I was really interested to read this, partly because Heidi J. Larson’s position at LSHTM (where I now study) caught my eye. Hey, I’ve picked books for worse reasons, and the issue this book is trying to dissect is really, really important — and something I might perhaps be interested in working on someday in terms of trying to reconcile people to vaccines.
Anyway, the gist of the argument is that scientists and government officials aren’t listening to the concerns of people who are worried about vaccination. At the same time, it points out that when governments have listened to such concerns and paused vaccination schemes, it’s legitimised that view — often again years of studies — and resulted in even more people losing their trust in vaccines. It pings around between those points a bit and comes to no conclusions.
There’s no additional wisdom here: Larson never manages to get beyond “people feel their [fictional, unscientific, ungrounded in fact] concerns about vaccines should be listened to and investigated very carefully, and they’re mad that governments aren’t doing so… but it’s also bad when governments do so.” Thanks, I figured that out. Somehow governments/health officials need to listen to people with concerns and made them feel valid, without actually making those concerns sound valid.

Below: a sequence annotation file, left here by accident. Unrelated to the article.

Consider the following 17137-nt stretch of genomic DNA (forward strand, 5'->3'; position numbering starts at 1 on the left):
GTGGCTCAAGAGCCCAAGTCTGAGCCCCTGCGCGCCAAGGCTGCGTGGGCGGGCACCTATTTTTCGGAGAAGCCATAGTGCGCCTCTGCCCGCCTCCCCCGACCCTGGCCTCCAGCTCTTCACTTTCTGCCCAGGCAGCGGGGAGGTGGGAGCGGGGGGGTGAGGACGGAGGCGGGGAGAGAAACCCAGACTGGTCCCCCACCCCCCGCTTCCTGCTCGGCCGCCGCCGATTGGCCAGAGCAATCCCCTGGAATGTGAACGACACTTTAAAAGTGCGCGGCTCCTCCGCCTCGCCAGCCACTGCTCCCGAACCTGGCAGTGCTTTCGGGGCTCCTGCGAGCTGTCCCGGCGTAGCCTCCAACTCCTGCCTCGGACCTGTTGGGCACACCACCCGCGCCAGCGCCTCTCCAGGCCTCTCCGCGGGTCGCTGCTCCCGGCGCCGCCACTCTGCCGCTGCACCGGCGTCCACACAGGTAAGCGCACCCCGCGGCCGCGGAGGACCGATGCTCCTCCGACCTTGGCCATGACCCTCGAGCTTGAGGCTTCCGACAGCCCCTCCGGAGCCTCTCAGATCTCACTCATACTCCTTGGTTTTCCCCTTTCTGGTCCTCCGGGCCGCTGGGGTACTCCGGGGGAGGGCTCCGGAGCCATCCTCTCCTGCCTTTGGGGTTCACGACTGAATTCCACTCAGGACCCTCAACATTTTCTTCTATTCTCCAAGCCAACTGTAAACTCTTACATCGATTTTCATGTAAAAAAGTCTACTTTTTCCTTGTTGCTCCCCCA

I get that it’s a difficult subject, but this book — short though it is — takes too long to tell me nothing I didn’t already know. If you’ve never thought about why vaccine refusal happens, and never tried to dig into the consequences, then this book will be useful, though.
Entangled Life: How Fungi Make Our Worlds, Change Our Minds & Shape Our Futures, Merlin Sheldrake
I’ve been looking forward to Entangled Life for quite a while, so hurrah! It’s finally here. I read it pretty quickly, and then had to put it aside and think whether it actually met my expectations. Sheldrake’s really, really keen on fungi, that much is obvious; sometimes I was less interested in his poetic hands-on eagerness to understand them close up — I wouldn’t wax lyrical about Mycobacterium tuberculosis in quite the same way, however wonderful and terrible I find it.